Is there a proverb for "when one starts shaping up after losing many times". For example, I have failed in Maths Test many times, but now I am taking it serious and working hard to pass next time. The essence is that, we react after having much loss, rather than taking actions before.

Moreover, that proverb can be like the situation when a frog keeps regulating their body temperature in the boiling water, but in the end gets cooked.

There's a proverb in Urdu:

‎‏ﺁ ﺑﮯ ﺳﻮﻧﭩﮯ ﺗﯿﺮﯼ ﺑﺎﺭﯼ‘ ﮐﺎﻥ ﭼﮭﻮﮌ ﮐﻨﭙﭩﯽ ﻣﺎﺭﯼ

Translation: to shape up after having much loss, or continuous failure.

In addition, I thought that the following words would define it but not pretty sure about it as it looks like a quote:

"never leave for tomorrow that which you can do today."

I hope there's a English proverb for which I am asking here.

  • "Administers" isn't idiomatic (or clear) in the sense that you're using it here. I think you mean something along the lines of "works to improve" or "shapes up"... – Laurel Nov 8 '18 at 17:06
  • @Laurel, exactly, I mean 'works to improve'. So can you please suggest a single-worded verb for it? – Ahmed Nov 8 '18 at 17:08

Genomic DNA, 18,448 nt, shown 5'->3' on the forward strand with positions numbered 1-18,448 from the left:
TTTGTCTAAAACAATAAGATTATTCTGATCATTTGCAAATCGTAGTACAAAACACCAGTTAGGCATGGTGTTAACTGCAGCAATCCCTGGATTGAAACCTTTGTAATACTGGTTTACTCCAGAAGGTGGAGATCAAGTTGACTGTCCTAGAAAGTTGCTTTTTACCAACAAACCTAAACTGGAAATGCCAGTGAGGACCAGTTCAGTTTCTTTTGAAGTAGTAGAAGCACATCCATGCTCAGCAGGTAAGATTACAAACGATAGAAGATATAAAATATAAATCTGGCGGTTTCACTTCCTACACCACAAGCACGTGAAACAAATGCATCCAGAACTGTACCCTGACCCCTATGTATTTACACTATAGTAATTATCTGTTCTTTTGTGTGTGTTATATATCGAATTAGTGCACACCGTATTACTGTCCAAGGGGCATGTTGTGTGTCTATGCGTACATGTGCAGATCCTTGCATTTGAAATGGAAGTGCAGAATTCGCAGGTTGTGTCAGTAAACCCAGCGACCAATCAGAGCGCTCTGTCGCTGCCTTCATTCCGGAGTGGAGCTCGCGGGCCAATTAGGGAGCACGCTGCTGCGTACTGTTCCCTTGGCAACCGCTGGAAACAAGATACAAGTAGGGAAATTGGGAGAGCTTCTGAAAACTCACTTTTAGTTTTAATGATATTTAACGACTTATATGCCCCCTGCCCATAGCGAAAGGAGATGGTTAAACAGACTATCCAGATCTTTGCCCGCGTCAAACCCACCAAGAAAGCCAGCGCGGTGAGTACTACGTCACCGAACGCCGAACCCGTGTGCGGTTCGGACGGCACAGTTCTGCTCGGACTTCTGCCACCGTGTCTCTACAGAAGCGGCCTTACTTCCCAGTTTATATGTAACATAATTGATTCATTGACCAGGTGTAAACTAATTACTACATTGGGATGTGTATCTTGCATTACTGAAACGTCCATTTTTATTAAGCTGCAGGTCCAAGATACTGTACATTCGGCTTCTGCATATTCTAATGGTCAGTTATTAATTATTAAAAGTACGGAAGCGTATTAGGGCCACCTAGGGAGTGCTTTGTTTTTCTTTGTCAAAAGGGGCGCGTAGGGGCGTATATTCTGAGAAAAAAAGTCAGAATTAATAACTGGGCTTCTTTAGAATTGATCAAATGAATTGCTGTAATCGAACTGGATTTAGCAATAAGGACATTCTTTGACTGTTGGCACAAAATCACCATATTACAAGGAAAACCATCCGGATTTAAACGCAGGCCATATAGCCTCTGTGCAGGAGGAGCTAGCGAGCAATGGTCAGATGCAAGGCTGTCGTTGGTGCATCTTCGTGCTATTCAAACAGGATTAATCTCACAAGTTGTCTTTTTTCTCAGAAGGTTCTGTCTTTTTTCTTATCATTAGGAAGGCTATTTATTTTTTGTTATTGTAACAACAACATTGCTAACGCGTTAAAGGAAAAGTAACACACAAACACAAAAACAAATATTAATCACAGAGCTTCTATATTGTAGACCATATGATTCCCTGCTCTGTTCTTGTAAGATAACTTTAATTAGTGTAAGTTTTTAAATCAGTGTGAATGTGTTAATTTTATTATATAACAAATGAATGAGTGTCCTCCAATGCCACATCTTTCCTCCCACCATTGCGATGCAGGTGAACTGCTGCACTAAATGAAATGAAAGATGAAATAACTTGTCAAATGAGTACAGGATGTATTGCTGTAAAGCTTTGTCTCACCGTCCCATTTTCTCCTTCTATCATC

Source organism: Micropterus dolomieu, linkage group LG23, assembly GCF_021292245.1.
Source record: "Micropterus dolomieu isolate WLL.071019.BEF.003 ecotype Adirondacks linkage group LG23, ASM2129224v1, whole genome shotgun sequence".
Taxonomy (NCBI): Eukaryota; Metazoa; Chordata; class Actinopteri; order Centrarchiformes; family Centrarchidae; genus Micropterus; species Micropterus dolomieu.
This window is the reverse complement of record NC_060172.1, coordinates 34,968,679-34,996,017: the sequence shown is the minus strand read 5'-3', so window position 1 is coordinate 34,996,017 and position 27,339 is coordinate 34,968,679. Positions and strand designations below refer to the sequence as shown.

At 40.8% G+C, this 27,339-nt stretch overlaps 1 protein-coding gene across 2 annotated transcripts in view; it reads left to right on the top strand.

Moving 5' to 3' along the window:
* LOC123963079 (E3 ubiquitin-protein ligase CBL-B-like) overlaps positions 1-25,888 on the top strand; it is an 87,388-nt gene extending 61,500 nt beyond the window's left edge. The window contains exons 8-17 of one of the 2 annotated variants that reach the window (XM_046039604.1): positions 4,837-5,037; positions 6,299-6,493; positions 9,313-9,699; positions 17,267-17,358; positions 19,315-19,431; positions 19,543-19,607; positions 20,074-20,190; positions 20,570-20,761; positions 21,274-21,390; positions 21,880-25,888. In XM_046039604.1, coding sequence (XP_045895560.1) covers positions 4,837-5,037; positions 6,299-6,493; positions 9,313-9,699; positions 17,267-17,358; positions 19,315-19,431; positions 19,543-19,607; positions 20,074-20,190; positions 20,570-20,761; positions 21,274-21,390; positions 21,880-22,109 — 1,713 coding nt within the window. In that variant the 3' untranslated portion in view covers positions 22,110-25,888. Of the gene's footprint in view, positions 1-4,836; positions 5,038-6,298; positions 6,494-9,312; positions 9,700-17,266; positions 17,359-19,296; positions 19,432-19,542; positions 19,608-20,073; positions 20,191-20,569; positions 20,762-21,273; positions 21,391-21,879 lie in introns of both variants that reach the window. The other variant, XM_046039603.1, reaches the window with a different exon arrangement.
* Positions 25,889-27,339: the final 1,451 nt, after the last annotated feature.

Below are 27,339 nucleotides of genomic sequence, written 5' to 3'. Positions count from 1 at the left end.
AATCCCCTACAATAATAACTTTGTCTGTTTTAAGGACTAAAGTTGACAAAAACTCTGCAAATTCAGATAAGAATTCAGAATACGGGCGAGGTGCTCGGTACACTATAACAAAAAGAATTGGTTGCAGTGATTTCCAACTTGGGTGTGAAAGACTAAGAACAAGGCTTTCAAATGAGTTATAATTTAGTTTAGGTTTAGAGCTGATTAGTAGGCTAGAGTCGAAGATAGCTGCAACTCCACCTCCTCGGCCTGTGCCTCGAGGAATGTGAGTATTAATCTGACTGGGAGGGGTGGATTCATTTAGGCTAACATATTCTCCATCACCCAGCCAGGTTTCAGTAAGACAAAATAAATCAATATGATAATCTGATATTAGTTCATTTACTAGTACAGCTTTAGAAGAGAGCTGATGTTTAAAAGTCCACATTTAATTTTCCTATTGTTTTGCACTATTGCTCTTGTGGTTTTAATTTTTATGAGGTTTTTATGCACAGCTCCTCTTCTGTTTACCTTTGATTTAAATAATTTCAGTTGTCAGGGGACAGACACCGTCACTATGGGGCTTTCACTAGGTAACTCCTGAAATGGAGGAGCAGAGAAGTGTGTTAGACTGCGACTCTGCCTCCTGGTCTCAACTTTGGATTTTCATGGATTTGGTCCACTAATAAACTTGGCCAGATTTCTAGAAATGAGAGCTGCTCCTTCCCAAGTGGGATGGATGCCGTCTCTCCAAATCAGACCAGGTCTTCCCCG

• "single-worded verb" or proverb? How do you like the answer below? "If at first you don't succeed, try, try again" – Zebrafish Nov 8 '18 at 18:20
  • "Experience is a hard teacher because she gives the test first, the lesson afterward" - Vernon Sanders Law – samgak Nov 8 '18 at 19:24
  • @Zebrafish, I was requesting single-worded verb substitute to the verb administer which I misused in title and the body of my question. Overall, I am surely requesting a proverb here, nether verb and nor any idiom. – Ahmed Nov 9 '18 at 2:30

It's not an exact match, but a similar concept is given by the idiom turn over a new leaf.

Idioms by Free Dictionary gives us the meaning: "To change one's behavior, usually in a positive way." And Bloomsbury International provides the origin: "In the 1500s, people called pages in books ‘leaves’. When they turned over a new leaf, they were really turning to a blank page in their book to start writing something new."

Your history of bad scores have motivated you to turn over a new leaf in regards to your study habits. I hope it works out for you- both the idiom and your future studies.


For your proverb request, consider: Little strokes fell great oaks.. Dictionary.com

Persistent in efforts, one can accomplish great feats.

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